The hardest-hit state with dryness has been Rio Grande do Sul. Satellite estimates, as of April 11, indicate that almost the entire state is below 50% soil moisture. Pockets of this extreme dryness have spread to many areas of Brazil’s main growing regions for safrinha corn.
Mato Grosso, the safrinha corn producer, is faring better so far this April. Showers have been a bit more consistent here and are forecast to remain in the area into next week. But amounts have still been below normal and will continue to be that way through the end of April. And with May as the typical start of the dry season, soil moisture reserves may not be able to keep up with demand as corn goes through pollination and grain fill. Timely showers will be necessary through the rest of the growing season as amounts do not look like they will be adequate.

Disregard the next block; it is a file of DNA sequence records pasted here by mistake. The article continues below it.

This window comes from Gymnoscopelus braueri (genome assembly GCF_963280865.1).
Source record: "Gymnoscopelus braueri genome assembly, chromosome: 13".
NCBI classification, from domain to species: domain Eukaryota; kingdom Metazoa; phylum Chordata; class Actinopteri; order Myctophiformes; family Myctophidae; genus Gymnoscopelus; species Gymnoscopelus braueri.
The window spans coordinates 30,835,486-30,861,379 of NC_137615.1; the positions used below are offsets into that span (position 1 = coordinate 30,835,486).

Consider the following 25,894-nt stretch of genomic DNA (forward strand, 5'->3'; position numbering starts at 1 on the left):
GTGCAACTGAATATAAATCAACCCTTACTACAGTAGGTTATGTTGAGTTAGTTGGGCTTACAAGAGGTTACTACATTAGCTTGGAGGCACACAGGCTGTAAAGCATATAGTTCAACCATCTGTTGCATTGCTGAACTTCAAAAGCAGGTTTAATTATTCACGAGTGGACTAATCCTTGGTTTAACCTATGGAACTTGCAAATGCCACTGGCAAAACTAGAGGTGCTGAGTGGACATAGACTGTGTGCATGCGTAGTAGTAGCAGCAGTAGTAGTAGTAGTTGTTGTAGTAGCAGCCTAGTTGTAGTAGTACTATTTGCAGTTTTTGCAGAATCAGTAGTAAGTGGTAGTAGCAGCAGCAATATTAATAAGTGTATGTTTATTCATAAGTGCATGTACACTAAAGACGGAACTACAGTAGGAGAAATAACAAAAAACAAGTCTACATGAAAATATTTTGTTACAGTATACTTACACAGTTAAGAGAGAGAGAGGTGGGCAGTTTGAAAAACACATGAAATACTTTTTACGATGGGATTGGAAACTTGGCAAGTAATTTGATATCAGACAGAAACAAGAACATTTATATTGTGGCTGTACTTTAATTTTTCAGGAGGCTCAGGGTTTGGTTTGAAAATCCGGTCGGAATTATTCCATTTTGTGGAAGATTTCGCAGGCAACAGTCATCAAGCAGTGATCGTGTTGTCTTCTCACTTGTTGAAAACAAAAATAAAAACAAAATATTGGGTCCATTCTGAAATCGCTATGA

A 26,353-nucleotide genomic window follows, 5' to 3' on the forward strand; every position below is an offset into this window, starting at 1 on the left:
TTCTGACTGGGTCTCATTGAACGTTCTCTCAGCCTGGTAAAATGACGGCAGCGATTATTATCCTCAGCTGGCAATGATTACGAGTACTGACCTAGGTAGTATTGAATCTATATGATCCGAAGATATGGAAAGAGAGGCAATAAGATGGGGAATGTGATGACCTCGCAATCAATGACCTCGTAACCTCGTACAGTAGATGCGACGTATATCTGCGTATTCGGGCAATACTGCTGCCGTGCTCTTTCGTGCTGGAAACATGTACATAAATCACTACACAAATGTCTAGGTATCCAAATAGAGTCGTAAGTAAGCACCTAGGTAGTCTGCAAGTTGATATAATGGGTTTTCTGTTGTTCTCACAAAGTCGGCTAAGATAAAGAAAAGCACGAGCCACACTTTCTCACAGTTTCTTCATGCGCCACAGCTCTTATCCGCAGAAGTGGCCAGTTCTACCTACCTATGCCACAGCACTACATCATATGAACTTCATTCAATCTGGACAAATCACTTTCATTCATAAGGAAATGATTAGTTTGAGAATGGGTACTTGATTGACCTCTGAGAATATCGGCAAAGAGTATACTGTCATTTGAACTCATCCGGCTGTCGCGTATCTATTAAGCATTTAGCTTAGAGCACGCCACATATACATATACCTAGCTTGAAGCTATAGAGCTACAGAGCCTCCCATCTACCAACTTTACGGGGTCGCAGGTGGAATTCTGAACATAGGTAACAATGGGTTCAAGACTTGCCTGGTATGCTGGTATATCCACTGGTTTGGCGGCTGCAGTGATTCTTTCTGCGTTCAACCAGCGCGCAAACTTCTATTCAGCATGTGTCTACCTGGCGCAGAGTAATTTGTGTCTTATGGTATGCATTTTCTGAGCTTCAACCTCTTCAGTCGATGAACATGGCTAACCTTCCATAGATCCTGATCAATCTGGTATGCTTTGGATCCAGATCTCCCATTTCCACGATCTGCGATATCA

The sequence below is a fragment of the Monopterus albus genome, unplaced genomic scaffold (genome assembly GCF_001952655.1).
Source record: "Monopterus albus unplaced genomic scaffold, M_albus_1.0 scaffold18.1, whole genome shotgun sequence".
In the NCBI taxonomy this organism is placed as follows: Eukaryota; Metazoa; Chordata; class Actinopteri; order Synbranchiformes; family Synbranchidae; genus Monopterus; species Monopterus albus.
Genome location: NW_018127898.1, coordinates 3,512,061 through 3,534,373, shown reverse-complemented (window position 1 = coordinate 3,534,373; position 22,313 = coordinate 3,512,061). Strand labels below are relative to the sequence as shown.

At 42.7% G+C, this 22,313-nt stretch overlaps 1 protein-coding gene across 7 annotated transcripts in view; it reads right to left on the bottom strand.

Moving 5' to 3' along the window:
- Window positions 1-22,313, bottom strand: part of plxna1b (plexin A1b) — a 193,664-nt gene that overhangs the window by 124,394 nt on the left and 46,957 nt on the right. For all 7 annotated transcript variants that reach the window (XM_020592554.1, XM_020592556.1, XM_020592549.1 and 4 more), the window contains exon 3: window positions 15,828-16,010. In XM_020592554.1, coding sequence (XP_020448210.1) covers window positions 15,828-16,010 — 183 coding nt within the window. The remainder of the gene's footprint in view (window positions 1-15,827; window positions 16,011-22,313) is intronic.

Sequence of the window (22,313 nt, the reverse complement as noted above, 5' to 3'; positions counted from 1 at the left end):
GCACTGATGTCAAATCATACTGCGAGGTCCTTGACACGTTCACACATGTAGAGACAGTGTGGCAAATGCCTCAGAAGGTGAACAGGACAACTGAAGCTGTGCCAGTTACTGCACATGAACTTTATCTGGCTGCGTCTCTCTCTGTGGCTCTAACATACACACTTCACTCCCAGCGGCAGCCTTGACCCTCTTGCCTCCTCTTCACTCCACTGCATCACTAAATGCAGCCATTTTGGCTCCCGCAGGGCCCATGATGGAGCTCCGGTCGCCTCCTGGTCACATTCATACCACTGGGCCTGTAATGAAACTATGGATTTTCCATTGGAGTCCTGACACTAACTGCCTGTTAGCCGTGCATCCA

Farther south in Argentina, the corn and soybean harvests continue. Heavy rainfall last week has flipped to dry conditions this week. Harvest delays and grain quality were concerns due to some locations recording over 5 inches of precipitation. Flooding was also a likely issue.
Drier conditions will continue through the weekend, though there will be some scattered showers across the north. This should favor the continued harvest. However, another front will move into the country in the middle of next week. Another slow-moving front with moderate rainfall could again cause delays over a two- to three-day period. Amounts are not expected to be anywhere near what the region saw last week but amounts of 25 to 50 millimeters (roughly 1 to 2 inches) will be possible.
John Baranick can be reached at firstname.lastname@example.org
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